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Moore’s Captain Rock
by [?]

[Memoirs of Captain Rock, the celebrated Irish Chieftain; with some Account of his Ancestors. Written by Himself. Fourth Edition. 12mo. London, 1824.]

This agreeable and witty book is generally supposed to have been written by Mr. Thomas Moore, a gentleman of small stature, but full of genius, and a steady friend of all that is honourable and just. He has here borrowed the name of a celebrated Irish leader, to typify that spirit of violence and insurrection which is necessarily generated by systematic oppression, and rudely avenges its crimes; and the picture he has drawn of its prevalence in that unhappy country is at once piteous and frightful. Its effect in exciting our horror and indignation is in the long run increased, we think– though at first it may seem counteracted–by the tone of levity, and even jocularity, under which he has chosen to veil the deep sarcasm and substantial terrors of his story. We smile at first, and are amused, and wonder, as we proceed, that the humorous narrative should produce conviction and pity–shame, abhorrence, and despair.

England seems to have treated Ireland much in the same way as Mrs. Brownrigg treated her apprentice–for which Mrs. Brownrigg is hanged in the first volume of the Newgate Calendar. Upon the whole, we think the apprentice is better off than the Irishman; as Mrs. Brownrigg merely starves and beats her, without any attempt to prohibit her from going to any shop, or praying at any church her apprentice might select: and once or twice, if we remember rightly, Brownrigg appears to have felt some compassion. Not so Old England, who indulges rather in a steady baseness, uniform brutality, and unrelenting oppression.

Let us select from this entertaining little book a short history of dear Ireland, such as even some profligate idle member of the House of Commons, voting as his master bids him, may perchance throw his eye upon, and reflect for a moment upon the iniquity to which he lends his support.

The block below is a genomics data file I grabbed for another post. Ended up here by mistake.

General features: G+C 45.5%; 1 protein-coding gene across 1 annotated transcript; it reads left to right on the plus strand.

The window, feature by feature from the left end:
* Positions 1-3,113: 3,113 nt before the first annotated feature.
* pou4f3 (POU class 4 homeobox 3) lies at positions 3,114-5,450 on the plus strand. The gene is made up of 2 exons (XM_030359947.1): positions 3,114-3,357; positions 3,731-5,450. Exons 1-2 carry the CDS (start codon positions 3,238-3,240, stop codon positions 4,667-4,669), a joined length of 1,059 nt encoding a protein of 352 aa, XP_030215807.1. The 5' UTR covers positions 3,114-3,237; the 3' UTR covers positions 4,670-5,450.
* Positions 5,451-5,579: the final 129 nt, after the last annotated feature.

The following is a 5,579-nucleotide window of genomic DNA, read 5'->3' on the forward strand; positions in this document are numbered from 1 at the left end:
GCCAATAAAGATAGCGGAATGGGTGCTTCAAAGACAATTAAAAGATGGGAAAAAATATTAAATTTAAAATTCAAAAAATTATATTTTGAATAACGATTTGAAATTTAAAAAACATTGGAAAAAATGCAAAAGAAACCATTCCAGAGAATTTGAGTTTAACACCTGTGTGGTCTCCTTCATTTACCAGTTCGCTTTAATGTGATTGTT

For some centuries after the reign of Henry II., the Irish were killed like game, by persons qualified or unqualified. Whether dogs were used does not appear quite certain, though it is probable they were, spaniels as well as pointers; and that, after a regular point by Basto, well backed by Ponto and Caesar, Mr. O’Donnel or Mr. O’Leary bolted from the thicket, and were bagged by the English sportsman. With Henry II. came in tithes, to which, in all probability, about one million of lives may have been sacrificed in Ireland. In the reign of Edward I. the Irish who were settled near the English requested that the benefit of the English laws might be extended to them; but the remonstrance of the barons with the hesitating king was in substance this: “You have made us a present of these wild gentlemen, and we particularly request that no measures may be adopted to check us in that full range of tyranny and oppression in which we consider the value of such a gift to consist. You might as well give us sheep, and prevent us from shearing the wool, or roasting the meat.” This reasoning prevailed, and the Irish were kept to their barbarism, and the barons preserved their dive stock.

“Read ‘Orange faction’ (says Captain Rock) here and you have the wisdom of our rulers, at the end of near six centuries, in statu quo. The grand periodic year of the stoics, at the close of which everything was to begin again, and the same events to be all reacted in the same order, is, on a miniature scale, represented in the history of the English Government in Ireland, every succeeding century being but a new revolution of the same follies, the same crimes, and the same turbulence that disgraced the former. But ‘Vive l’ennemi!’ say I: whoever may suffer by such measures, Captain Rock, at least, will prosper.